If you find yourself rifling through a pile of your pet's collars, leads, old towels and broken brushes looking for their shampoo or supplements, it could be time for a spring clean. Here's how best to go about it.
Check expiry dates and POAs
Whether it's a half-used tube of cream or an old pack of treats, there are bound to be a few surprises lurking at the back of every pet cupboard. If it's past its expiry date or it has been open for longer than recommended (look for the period-after-opening (POA) symbol, which looks like a little jar) throw it out.
Decant and organise
If your pet's dry food tends to get everywhere, decant into air-tight containers. As well as saving mess, this will help preserve its nutritional value and shelf-life, particularly if you buy big bags. Bear in mind that organic foods, which have no (or fewer) preservatives will also spoil quicker.
If you do decide to decant your pet's food into containers, make a note of expiry dates and POAs before throwing out the packaging. Some people like to cut these bits off the packaging and attach them to the top of the container, or you could mark expiration dates on your calendar or even set an alert on your phone.
Our pets' food needs to be stored properly, to ensure it doesn't degrade and is safe for them to eat.
If you bulk-buy wet food in cans, always check the can before using. Although cans can retain the nutritional content of the food for up to five years if stored properly, if the can is punctured, rusty or bulges, dispose of it.
Medications and supplements should be stored in their original packaging, which, with reputable companies, will be appropriate to protect the product from environmental factors (which can cause medications to degrade before their expiration dates). As a general rule, foodstuffs and medication should be stored out of direct sunlight, in a dry place, at room temperature or refrigerated, as per the directions.
Take an inventory
While you are there, make a list of everything you are missing or need to re-stock. We recommend a pet first aid kit, as well as plenty of their favourite treats and any supplements they take regularly. We also suggest at least two sets of pet bowls (so there's one set available while the other is being washed) and, for the same reason, extra sets of pet bedding.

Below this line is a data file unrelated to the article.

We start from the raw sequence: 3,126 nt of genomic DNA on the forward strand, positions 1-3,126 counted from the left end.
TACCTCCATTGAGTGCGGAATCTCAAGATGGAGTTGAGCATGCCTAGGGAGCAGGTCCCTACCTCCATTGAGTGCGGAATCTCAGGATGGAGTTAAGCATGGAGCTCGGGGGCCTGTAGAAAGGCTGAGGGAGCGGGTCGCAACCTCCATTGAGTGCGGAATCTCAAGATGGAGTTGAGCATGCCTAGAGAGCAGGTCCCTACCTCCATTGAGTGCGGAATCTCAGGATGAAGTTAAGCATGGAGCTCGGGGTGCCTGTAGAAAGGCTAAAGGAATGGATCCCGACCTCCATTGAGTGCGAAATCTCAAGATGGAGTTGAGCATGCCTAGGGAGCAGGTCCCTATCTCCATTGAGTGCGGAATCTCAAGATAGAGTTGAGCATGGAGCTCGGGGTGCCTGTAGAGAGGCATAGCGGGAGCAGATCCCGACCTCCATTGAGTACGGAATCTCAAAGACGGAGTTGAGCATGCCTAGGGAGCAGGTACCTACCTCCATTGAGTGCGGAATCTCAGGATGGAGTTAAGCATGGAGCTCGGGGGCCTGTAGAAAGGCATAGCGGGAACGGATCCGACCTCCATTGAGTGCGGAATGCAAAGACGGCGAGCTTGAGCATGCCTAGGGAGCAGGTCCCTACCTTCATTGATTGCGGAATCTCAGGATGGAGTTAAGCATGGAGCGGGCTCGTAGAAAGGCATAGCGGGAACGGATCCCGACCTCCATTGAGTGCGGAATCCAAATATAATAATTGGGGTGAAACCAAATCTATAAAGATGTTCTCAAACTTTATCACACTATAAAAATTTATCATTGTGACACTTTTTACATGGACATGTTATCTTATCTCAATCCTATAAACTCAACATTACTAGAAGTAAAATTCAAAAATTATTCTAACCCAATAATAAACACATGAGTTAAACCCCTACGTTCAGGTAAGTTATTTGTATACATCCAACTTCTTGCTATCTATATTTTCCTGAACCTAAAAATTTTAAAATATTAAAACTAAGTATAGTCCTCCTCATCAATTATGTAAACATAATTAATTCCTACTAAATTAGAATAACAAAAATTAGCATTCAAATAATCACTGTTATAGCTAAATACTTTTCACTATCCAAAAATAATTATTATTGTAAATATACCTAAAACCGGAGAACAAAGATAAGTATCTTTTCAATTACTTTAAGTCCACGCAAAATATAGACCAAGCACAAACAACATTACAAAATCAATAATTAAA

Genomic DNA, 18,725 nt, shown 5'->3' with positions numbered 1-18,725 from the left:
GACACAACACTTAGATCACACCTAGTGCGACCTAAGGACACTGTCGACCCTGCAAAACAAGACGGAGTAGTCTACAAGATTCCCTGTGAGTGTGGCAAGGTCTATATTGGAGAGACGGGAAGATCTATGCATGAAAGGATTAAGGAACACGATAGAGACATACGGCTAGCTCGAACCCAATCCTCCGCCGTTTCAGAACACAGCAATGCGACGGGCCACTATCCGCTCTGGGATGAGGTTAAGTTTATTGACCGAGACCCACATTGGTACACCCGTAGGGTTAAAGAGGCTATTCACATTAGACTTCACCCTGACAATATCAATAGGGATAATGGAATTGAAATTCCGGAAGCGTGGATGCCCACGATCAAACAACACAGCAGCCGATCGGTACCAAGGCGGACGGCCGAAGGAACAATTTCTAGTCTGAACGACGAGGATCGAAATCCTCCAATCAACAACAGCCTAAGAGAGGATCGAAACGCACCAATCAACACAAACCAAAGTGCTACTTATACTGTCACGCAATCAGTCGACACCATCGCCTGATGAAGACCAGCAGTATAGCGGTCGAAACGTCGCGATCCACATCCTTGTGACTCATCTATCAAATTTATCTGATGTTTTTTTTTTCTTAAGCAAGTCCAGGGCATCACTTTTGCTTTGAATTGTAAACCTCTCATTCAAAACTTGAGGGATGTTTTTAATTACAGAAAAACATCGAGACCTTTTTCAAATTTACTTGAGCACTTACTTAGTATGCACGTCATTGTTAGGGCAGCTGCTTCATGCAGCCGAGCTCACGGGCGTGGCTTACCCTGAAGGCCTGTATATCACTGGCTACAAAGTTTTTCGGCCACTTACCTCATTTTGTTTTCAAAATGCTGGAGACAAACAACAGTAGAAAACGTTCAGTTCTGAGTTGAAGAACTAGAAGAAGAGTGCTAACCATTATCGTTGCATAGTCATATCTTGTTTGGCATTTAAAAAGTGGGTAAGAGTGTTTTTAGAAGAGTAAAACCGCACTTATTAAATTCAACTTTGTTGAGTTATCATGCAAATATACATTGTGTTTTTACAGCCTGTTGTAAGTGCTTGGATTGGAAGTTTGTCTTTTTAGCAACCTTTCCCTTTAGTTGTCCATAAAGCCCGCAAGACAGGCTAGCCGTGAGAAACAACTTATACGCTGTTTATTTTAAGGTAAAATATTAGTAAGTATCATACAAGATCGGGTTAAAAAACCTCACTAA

If you have the opposite problem, with too many blankets or towels, brushes or toys, remember that nothing needs to go to waste. Help a good cause and donate anything you no longer want or need to your local animal shelter – even unopened (and in date) food or snacks.
Sort worse-for-wear toys
In the same study, the NSF placed pet toys at number seven in their list of the most germy household spots. The good news is that hard toys can be washed on the top shelf of the dishwasher (just skip the heated dry setting, to avoid melting them). If you're unsure about the safety of your detergent, give them another rinse under clean warm water when they come out.
If you'd rather avoid the dishwasher, you can clean toys by hand. Spot clean with a soft cloth to remove any obvious debris, then fill a bucket with two parts warm water and one part distilled white vinegar. Leave the toys to soak for about half an hour, then rinse them with clean warm water and dry them thoroughly before returning them to their happy owner.
Check your pet's toys regularly for any loose parts. If they can't be safely repaired, throw them out.
For soft toys, simply pop them in an old pillowcase and put them in the washing machine. Many toys will have washing instructions on the tag, but if that's long gone, go for a cold rinse, with a pet-safe, perfume-free soap. When the wash is finished, squeeze out any excess moisture then hang them up to dry or put them in the tumble dryer. Before returning them, always check for loose parts; eyes, stuffing and even lose threads can be dangerous. If they are not salvageable, throw them out (when your pet's not looking!).